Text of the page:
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The industry is investing in alternative greetings as a means to jump-start a mature, flat market and convert non-card senders.All three players are expanding or creating new alternative lines. Over the last decade, the alternative category has grown to represent from 10% of all greeting cards to between 30% and 40%, according to industry estimates.Cincinnati-based Gibson Greetings' strategy has been

The industry is investing in alternative greetings as a means to jump-start a mature, flat market and convert non-card senders.

All three players are expanding or creating new alternative lines. Over the last decade, the alternative category has grown to represent from 10% of all greeting cards to between 30% and 40%, according to industry estimates.

Cincinnati-based Gibson Greetings' strategy has been to break the boundaries of traditional exclusivity contracts with retailers. Last year it introduced "Relativity" as part of that strategy. The alternative turnkey program, now in 775 stores, combines dozens of popular alternative card brands from a variety of manufacturers distributed through a single source. Many of these brands, such as Avanti, Leanin Tree and Anne Geddes, were sold mostly in specialty shops and not in supermarkets.

According to George White, general manager of Bullseye Productions, a division of Gibson, the growth strategy to boost sales is working. In four audited test markets involving more than 100 stores, overall greeting-card sales increased more than 20% since the installation of "Relativity," he said.

In March, Cleveland-based American Greetings rolled out "intuitions," an alternative line consisting of cards positioned as "not your mother's greeting cards." The line reflects a personal style that is distinctive through its photography. "With 'intuitions' we are bringing consumers a totally new approach to greeting cards," said Steve Laserson, American Greetings executive director for everyday cards.

In test markets, the line appealed to all generations, including males, who are not frequent card purchasers. The majority of cards were selected, sent and received by 18- to 44-year-olds, which trends much younger than the typical card senders. Females, age 54 to 60, purchase between 80% and 90% of the greeting cards sold. "There is no question alternatives have grown in importance, and there is more interest in these cards," said John Stahl, director of nonfood at Genuardi's Family Markets, Norristown, Pa.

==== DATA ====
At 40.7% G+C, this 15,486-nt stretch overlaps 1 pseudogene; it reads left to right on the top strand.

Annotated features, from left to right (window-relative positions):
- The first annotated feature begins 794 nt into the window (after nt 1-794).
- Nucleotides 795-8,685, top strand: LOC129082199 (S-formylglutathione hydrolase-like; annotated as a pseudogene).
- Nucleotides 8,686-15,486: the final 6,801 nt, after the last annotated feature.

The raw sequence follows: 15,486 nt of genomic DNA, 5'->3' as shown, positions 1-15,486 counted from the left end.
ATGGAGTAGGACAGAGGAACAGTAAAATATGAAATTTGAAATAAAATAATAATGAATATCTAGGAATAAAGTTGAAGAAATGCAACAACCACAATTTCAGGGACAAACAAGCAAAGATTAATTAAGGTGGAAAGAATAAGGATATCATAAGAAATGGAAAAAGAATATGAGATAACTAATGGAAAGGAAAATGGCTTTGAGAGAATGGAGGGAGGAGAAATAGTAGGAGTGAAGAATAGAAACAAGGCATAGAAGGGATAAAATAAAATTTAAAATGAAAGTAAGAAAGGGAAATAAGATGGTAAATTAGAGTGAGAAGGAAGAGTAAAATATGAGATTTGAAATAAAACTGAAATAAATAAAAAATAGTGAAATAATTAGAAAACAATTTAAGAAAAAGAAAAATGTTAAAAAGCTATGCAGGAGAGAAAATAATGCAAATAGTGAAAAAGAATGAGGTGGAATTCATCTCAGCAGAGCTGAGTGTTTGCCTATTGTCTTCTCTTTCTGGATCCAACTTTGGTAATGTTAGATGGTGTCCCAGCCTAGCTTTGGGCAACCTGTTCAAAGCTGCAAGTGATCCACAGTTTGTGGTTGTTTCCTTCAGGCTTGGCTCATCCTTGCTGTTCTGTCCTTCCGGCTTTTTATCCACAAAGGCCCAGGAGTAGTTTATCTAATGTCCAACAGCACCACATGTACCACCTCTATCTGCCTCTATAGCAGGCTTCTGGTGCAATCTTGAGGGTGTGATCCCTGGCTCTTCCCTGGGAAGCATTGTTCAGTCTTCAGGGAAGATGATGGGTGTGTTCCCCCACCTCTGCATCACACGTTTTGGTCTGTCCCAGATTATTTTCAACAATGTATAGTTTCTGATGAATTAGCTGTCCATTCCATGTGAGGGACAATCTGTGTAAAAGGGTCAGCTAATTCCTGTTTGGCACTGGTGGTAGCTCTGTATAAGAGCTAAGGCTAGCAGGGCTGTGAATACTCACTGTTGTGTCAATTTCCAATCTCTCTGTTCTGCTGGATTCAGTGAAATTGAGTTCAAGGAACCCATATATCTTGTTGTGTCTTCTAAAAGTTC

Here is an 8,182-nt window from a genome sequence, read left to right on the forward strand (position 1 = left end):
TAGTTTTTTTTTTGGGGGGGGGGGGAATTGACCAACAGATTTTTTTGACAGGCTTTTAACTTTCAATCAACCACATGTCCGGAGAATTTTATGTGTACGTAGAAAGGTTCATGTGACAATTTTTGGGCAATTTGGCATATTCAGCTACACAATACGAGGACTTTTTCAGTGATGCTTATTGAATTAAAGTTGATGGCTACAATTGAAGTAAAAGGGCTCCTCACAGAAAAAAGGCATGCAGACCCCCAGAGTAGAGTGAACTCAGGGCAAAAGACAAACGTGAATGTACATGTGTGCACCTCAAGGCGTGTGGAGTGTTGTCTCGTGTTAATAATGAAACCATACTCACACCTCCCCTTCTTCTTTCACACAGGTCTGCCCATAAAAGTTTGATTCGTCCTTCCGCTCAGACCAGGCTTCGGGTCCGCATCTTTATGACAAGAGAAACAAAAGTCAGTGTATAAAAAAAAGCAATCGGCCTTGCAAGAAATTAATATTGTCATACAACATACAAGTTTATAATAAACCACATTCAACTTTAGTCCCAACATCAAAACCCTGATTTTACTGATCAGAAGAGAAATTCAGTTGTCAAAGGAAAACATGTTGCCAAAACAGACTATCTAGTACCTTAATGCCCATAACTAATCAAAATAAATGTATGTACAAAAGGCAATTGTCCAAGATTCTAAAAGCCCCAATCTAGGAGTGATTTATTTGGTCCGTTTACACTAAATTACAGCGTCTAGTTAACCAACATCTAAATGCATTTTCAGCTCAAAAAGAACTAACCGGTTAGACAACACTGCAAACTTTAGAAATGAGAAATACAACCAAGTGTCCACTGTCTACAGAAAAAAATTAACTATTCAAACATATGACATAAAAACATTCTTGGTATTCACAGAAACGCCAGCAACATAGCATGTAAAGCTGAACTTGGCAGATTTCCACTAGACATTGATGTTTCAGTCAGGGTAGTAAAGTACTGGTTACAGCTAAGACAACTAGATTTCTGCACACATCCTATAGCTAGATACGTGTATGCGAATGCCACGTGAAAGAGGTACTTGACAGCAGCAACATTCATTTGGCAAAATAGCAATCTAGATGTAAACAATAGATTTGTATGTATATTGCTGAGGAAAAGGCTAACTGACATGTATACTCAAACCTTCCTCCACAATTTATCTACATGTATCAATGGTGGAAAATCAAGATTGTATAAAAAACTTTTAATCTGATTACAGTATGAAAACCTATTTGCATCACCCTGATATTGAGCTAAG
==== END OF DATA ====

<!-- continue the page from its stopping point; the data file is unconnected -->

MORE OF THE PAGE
Cub Foods Georgia division, Lithia Springs, Ga., has adjusted its racks to receive new alternative cards from Gibson, said Ray Wallace, nonfood director. Its card departments range in size from 54 feet to 280 feet. "Alternative cards like 'Buzz Cuts,' [a Gibson line targeted to those in their 20s], are doing real well," said Wallace.

"With alternatives, hopefully we will be gaining some of the card-shop business. In the past, we haven't carried that broad a line of alternatives, and the card shops have," commented Tom Bolinger, vice president of sales and marketing at J.C. Groub, Seymour, Ind.

While most agree alternatives are designed to shake up the market, few can come up with a definitive definition for alternative cards.

"It's easier to describe what it's not," said Gibson's White. "It's not pastel and rhyme. The cards feature primary colors. They are bolder with brighter graphics and contain more conversational editorial."

Joan Orth, vice president and senior creative products designer for Hallmark Cards, Kansas City, Mo., describes alternatives simply. "It's an attitude," she stated. "It's a mix of soft and pretty as well as edgy and harsh. We focus in on design trends such as seen in popular photography magazines and in advertising."